Relatively few standards exist and none that permit international comparability beyond a very limited range of offences. However, many jurisdictions accept the following:

  • There must be a prima facie case that an offence has been committed before it is recorded. That is either police find evidence of an offence or receive a believable allegation of an offense being committed. Some jurisdictions count offending only when certain processes happen, such as an arrest is made, ticket issued, charges laid in Court or only upon securing a conviction.
  • Multiple reports of the same offence usually count as one offence. Some jurisdictions count each report separately, others count each victim of offending separately.
  • Where several offences are committed at the same time, in one act of offending, only the most serious offense is counted. Some jurisdictions record and count each and every offense separately, others count cases, or offenders, that can be prosecuted.
  • Where multiple offenders are involved in the same act of offending only one act is counted when counting offenses but each offender is counted when apprehended.
  • Offending is counted at the time it comes to the attention of a law enforcement officer. Some jurisdictions record and count offending at the time it occurs.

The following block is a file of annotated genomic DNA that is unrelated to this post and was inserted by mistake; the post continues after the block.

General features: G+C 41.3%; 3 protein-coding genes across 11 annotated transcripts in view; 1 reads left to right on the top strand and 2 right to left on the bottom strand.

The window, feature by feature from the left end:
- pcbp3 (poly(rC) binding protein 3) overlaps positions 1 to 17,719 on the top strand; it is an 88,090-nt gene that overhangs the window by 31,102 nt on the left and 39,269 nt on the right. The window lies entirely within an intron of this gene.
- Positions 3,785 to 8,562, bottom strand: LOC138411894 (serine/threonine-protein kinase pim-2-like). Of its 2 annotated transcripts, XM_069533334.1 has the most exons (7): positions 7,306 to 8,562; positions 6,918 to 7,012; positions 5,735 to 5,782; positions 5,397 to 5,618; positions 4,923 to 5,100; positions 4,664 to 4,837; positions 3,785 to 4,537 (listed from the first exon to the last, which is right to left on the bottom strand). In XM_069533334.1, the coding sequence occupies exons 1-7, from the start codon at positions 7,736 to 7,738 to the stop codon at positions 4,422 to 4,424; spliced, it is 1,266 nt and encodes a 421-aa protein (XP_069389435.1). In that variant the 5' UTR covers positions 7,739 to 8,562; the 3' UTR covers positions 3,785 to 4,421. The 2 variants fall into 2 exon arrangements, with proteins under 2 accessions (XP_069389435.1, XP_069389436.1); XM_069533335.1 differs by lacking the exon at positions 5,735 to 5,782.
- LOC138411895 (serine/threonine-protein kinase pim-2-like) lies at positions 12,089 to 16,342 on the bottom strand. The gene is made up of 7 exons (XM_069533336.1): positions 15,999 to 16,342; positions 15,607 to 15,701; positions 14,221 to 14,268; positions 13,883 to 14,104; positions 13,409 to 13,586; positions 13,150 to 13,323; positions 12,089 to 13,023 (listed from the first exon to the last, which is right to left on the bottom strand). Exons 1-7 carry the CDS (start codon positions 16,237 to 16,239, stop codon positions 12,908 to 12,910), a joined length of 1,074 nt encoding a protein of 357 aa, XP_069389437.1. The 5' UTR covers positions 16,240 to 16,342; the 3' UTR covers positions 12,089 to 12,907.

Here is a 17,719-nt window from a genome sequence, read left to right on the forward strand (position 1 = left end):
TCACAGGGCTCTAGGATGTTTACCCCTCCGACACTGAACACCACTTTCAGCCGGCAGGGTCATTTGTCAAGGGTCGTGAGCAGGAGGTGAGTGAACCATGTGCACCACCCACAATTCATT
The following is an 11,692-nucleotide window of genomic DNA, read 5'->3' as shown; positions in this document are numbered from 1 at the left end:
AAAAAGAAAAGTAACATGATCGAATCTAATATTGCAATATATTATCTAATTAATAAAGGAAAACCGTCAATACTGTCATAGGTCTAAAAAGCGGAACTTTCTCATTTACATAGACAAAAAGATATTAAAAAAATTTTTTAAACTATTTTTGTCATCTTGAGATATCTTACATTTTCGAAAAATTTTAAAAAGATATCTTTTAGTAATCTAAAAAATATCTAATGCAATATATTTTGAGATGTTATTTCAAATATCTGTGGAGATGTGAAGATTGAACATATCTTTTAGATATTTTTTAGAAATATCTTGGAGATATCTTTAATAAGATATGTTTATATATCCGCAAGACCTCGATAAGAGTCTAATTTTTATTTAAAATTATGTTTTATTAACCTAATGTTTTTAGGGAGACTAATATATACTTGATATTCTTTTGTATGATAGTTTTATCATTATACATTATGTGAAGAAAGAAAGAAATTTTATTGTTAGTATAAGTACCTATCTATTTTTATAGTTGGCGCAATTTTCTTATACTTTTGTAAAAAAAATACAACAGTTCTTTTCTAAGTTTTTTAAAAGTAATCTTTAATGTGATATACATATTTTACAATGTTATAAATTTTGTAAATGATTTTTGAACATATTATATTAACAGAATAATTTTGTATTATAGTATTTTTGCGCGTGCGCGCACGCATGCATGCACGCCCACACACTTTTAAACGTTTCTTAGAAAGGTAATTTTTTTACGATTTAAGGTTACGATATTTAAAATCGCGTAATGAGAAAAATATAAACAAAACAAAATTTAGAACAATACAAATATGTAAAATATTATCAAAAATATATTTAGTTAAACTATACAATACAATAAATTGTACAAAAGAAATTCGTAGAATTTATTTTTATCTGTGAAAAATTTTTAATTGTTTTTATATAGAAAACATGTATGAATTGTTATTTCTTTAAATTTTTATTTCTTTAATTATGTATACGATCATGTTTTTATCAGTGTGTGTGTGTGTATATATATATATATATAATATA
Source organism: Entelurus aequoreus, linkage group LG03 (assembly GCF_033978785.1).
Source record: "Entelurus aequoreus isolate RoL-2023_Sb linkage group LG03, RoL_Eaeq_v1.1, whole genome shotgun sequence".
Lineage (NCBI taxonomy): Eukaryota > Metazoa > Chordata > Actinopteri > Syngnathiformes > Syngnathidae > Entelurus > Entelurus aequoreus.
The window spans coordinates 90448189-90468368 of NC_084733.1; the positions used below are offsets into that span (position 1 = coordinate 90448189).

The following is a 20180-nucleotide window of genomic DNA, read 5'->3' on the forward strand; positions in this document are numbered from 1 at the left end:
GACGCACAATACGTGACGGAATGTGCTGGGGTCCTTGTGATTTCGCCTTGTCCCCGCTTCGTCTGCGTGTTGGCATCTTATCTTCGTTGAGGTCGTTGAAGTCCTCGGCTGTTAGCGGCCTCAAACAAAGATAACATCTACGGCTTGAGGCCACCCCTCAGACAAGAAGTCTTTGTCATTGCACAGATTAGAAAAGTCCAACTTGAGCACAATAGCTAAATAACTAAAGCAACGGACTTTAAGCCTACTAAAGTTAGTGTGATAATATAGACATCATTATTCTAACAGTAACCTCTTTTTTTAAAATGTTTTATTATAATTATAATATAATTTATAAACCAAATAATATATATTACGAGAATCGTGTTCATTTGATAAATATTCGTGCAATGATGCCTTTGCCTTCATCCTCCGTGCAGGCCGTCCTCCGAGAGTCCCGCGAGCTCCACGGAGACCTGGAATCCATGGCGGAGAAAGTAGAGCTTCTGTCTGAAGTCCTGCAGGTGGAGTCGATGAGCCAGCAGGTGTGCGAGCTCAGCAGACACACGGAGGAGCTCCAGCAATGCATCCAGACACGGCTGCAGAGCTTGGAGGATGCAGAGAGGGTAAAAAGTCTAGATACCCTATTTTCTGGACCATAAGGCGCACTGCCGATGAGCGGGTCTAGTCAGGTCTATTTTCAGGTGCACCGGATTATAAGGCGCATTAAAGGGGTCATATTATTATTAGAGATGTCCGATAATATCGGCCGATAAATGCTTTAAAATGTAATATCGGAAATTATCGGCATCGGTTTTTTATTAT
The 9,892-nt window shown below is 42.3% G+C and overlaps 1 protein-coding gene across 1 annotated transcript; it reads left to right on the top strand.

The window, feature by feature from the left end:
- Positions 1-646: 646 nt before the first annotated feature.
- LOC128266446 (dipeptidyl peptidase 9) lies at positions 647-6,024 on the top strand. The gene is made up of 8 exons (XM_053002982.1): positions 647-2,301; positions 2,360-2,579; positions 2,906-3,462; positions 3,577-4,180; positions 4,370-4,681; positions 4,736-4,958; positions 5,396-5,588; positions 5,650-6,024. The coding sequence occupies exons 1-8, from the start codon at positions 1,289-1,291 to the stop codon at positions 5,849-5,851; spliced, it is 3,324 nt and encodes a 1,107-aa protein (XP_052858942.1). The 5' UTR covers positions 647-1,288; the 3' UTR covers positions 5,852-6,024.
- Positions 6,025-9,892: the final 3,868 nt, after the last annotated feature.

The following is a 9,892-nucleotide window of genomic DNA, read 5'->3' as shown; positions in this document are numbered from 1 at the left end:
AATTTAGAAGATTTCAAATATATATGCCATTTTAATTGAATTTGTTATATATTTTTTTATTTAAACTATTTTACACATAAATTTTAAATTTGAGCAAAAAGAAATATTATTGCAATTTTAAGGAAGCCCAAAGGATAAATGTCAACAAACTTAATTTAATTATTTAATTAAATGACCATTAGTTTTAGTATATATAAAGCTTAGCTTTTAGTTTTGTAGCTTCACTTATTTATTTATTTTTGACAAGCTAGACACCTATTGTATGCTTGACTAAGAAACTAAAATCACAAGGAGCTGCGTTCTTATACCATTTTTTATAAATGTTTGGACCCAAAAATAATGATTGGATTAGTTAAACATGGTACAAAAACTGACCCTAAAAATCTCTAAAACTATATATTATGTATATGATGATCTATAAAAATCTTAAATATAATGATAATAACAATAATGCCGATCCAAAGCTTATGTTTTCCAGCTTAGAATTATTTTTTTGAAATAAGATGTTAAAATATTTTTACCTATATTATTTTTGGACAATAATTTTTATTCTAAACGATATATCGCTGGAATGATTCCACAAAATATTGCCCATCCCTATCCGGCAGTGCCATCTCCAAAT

• As "only causing pain" is counted as assault in some countries, it let higher assault rates except in Austria, Finland, Germany, the Netherlands, Portugal and Sweden. But there are exceptions, like Czech Republic and Latvia. France was the contrasting exception having a high assault ration without counting minor assaults.[6]

Offending that is a breach of the law but for which no punishment exists is often not counted. For example: Suicide, which is technically illegal in most countries, may not be counted as a crime, although attempted suicide and assisting suicide are.

Also traffic offending and other minor offending that might be dealt with by using fines, rather than imprisonment, is often not counted as crime. However separate statistics may be kept for this sort of offending.


Because of the difficulties in quantifying how much crime actually occurs, researchers generally take two approaches to gathering statistics about crime.

However, as officers can only record crime that comes to their attention and might not record a matter as a crime if the matter is considered minor and is not perceived as a crime by the officer concerned.

For example, when faced with a domestic violence dispute between a couple, a law enforcement officer may decide it is far less trouble to arrest the male party to the dispute, because the female may have children to care for, despite both parties being equally culpable for the dispute. This sort of pragmatic decisionmaking asked if they are victims of crime, without needing to provide any supporting evidence. In these surveys it is the participant's perception, or opinion, that a crime occurred, or even their understanding about what constitutes a crime that is being measured.